I was aware of a droning sound as people descended the sides of the dunes, and assumed that this was what was meant by "singing".

My travelling companion, Mia

Our guide, Gulzat. The lizard is probably Trapelus sanguinolentus, the steppe agama.

Tiger Mountains (Dolantau Mountains)

We stopped off here on the way to the Charyn Canyon. I think of mountains as consisting of rock, but it seemed more like sculptured earth.


Charyn Canyon

We hiked down and cadged a lift back up with a high spirited group singing Russian and Kazakh songs including the National Anthem of Kazakhstan. It was getting a bit late and dark for taking good photographs, so we returned two days later.



Lower and middle Kolsay Lakes
This was the best hiking of the trip.

Lower Kolsay Lake. A natural mountain reservoir formed by landslides that block the Kolsay River. The lower lake is about 1 km long, 400 meters wide, and 80 meters in depth. It is accessible by road and has guest-houses and campsites. (altitude: 1,818 meters).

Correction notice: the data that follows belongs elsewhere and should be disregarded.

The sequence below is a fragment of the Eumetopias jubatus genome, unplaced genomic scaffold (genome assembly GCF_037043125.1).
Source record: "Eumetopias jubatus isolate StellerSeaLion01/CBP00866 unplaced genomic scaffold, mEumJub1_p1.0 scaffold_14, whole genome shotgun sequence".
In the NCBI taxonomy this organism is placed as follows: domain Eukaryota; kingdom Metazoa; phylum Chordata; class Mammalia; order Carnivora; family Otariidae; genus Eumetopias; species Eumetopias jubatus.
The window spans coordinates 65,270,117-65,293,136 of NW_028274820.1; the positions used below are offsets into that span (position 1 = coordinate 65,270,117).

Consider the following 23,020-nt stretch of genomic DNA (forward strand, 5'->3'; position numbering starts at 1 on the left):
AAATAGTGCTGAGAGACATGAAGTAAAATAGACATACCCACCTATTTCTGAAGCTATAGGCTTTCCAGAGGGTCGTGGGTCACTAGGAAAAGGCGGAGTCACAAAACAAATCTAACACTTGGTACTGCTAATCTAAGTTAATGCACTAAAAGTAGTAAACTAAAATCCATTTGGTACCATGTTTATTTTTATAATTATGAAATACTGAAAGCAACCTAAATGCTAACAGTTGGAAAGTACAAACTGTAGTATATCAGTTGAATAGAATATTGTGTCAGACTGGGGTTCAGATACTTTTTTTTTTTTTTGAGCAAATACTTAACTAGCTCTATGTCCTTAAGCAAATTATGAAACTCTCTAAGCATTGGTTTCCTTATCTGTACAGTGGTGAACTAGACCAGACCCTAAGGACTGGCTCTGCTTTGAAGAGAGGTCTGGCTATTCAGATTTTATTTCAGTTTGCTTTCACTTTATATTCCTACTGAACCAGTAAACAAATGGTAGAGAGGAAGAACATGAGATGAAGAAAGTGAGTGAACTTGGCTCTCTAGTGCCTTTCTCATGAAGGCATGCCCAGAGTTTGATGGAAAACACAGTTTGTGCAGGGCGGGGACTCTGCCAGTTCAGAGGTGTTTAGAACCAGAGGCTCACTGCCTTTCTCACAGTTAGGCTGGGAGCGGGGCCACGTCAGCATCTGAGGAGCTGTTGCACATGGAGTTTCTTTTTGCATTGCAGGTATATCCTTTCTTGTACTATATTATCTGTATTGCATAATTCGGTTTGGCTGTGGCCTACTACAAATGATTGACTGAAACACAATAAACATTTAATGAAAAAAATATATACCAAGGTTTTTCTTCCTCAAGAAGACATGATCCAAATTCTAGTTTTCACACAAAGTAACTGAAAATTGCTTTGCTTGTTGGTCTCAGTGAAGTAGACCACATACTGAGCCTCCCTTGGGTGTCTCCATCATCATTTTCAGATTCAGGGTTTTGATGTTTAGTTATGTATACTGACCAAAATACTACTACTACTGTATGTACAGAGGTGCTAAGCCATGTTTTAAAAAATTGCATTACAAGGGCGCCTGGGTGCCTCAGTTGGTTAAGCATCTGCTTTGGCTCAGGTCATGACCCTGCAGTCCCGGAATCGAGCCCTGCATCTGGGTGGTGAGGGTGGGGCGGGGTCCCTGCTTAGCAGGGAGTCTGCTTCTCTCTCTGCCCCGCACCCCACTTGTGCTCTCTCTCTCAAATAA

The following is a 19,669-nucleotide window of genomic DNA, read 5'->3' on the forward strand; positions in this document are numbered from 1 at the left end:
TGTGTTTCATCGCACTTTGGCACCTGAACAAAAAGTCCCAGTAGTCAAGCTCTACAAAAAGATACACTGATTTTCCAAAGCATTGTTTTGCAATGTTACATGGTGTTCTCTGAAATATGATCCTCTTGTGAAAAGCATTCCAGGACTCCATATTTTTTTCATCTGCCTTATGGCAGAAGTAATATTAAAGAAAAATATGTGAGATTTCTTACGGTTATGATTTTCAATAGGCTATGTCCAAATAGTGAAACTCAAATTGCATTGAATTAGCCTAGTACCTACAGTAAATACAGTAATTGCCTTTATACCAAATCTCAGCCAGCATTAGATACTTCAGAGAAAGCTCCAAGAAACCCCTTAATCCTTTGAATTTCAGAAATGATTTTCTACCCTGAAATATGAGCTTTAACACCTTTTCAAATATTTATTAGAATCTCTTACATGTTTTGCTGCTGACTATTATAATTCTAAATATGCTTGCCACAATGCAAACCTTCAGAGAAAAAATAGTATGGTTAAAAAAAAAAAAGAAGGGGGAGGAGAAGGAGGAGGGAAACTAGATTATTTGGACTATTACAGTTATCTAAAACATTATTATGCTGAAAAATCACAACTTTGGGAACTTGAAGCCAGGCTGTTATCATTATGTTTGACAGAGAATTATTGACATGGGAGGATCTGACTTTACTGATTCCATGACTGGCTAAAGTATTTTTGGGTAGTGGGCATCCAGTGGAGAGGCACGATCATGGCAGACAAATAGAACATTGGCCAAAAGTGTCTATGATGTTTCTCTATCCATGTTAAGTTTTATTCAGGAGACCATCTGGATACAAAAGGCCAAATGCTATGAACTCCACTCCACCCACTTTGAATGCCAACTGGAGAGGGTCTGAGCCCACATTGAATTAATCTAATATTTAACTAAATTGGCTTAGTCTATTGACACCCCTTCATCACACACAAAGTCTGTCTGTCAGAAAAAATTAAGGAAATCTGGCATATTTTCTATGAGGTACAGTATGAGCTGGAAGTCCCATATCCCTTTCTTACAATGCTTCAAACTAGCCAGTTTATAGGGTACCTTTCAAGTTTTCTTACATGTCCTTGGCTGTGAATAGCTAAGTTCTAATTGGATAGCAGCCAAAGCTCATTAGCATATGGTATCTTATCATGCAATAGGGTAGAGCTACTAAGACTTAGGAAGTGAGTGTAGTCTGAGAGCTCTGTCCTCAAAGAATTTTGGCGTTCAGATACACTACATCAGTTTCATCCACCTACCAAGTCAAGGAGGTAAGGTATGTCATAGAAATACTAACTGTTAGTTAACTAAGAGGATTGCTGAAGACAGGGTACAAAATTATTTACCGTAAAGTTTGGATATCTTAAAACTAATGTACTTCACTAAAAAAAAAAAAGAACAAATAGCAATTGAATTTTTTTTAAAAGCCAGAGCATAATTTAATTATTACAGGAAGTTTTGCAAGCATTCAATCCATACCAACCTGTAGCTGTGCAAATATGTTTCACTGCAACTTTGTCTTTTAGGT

Middle Kolsay Lake (Mynzholky - meaning "1000 years old"). Five kilometers upstream from the lower lake, the middle lake is the largest of the three, and reaches a depth of 50 meters. (altitude: 2,252 meters). It is considered the most scenic of the three Kolsay Lakes.

The route between the two is approximately 16km (including rowing) and 450m ascent. You can pay to be taken on horseback, but we rowed and hiked. On the way down, I sprained my ankle but I was still the first to walk back on the undulating path back along the lake.

Warning! The water of Middle Kolsay Lake is extremely cold!



Lake Kaindy​

We made our way to the lake on horseback and then walked up the side to the sunken forest.

Located 11 km east of the Kolsay Lakes, Kaidy Lake is located by the Chilik River. The lake is known for its mirror-smooth reflection and stands of dead spruce trunks rising from the water. It was formed in 1911 (when an earthquake caused a landslide that blocked one end of the gorge).